I come from a very musical family – at least on my mother’s side. My father couldn’t carry a tune in a bucket, and only sang two songs that I can remember. “How Dry I Am” and “Don’t Jump off of the Roof, Dad”. While teaching himself to program his first computer, an AIM 65 kit computer, he wrote a program to draw a grandfather clock and play the Westminster chimes, but had a terrible time getting the notes right until he realized that they were the same notes as in “How Dry I Am”, just in a different order.
In my maternal grandmother’s family, everyone learned to sing, play piano and perform at concert level on at least three instruments, with a serviceable knowledge of playing all other instruments. But it was all for family and friends, they wouldn’t be caught dead performing for the public. It wasn’t all for naught, though, as the truly wealthy one in the family donated the vast majority of his estate to ‘the furthering of the musical arts’, and performing artists still benefit from his donation.
My mother’s musical education was cut short by the death of her father, as Grandma never truly recovered from it. Grandma did continue to offer violin lessons to children, but that did not exactly encourage my mom to take up violin. She had perfect pitch, and those lessons drove her to hate stringed instruments.
Mom started my vocal lessons from birth. Instead of speaking to me, she sang, and I learned to sing back long before mastering speech. I understand now that I had a ‘disorder’ that causes vocal chords to become fully mature at a very young age. In Kindergarten, I was ‘discovered’ during a hearing test. We were supposed to say ‘hear’ whenever we heard a tone, but I sang the tone back to them. I was given a solo to sing at my first school concert, but noticing how the other children ostracized me for it, my school didn’t encourage any more solos until I went to Junior High.
But that didn’t mean that I quit singing! My sister played 12 string guitar, and she, my mom, and I used to sit on the end of our dock up in Michigan and sing for hours on end. We sometimes attracted audiences we really didn’t want. Once a boat of fishermen kept coming closer and closer, so we sang louder and louder to scare the fish and get them to go away. Finally we gave up in disgust, and they came closer. It was a group of priests that begged us to continue. Another time it was a yacht. (Yachts and large sailboats are common in our area, as our bay provides excellent protections during high winds and storms, and for when the mainland marina is full.) All I remember was that it was some old man asking us to sing for him. Mom later told me that it was Johnny Carson. And now I’ve dated myself!
Later in High School, I sang in competitions, amassed a collection of medals to rival our football team members, and was accepted into a statewide honor choir that toured Europe. My goal was to study music, and become an opera singer. In college, the fickle finger of fate struck, and I developed asthma and severe allergies. You can’t be an opera singer while sick most of the time, so I took the proverbial ‘map to the business department’, and my aspirations to become a professional singer ended.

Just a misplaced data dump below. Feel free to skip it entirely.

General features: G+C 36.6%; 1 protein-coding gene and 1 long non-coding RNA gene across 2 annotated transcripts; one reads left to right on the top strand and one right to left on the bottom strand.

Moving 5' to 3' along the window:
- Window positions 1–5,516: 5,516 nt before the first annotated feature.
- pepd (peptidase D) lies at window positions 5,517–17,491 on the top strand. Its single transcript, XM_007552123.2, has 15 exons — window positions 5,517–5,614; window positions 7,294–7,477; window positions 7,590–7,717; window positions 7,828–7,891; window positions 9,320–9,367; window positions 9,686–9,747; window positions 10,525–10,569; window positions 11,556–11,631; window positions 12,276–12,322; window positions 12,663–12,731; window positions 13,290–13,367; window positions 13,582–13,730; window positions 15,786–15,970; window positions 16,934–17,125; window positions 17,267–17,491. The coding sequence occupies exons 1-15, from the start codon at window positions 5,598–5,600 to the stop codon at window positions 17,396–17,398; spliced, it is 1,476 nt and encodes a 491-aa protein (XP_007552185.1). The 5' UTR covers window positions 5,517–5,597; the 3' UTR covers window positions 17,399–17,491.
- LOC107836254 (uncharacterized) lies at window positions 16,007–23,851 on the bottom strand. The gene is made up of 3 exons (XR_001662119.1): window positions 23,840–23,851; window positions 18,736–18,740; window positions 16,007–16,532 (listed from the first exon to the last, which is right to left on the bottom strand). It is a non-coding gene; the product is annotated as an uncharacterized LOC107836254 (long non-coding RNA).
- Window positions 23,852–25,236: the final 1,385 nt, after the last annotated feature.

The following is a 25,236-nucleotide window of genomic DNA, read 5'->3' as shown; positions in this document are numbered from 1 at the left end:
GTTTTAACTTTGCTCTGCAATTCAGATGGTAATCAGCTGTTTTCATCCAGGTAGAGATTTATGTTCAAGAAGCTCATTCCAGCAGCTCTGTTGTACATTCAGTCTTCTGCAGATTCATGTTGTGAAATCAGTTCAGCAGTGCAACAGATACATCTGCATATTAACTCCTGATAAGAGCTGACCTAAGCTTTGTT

I did direct a Medieval and Renaissance choir for several years, which was great fun. I accepted just about anyone, and gave them free voice lessons. We won some awards and had a great time, but it all ended when we moved to be closer to work. After that my singing was almost entirely lullabies for the kids. They grew up falling asleep to Italian and German arias, which worked well, sung about an octave lower than I originally performed them. These days my ‘public’ singing is relegated to my D&D bard. Our DM makes my spells and abilities work better when I actually sing.
Music in general, though, is central to my life. I always hear music – always – and have found that I can concentrate on other tasks better when music is actually playing. It sort of frees up some of my brain’s processing power to use on something besides creating music.
I had discovered, during an ill-fated attempt to learn to play keyboard, that even listening to as few as two notes, played on an electric organ for an extended period of time, created all kinds of fascinating sounds and emotions. I could easily spend hours playing with different chords, letting their vibrations fill my soul with feelings I’d never experienced before. Everyone else thought I was rather odd, and my keyboard skills instructor was not impressed. I probably should have transferred into the music therapy department after realizing that I would never achieve my dream of becoming an opera singer.
All of this is why music is so central to my writing. I concluded that music is the language of the soul, and that sound is… powerful, mesmerizing, therapeutic, and simply must be an extremely powerful force in our Universe.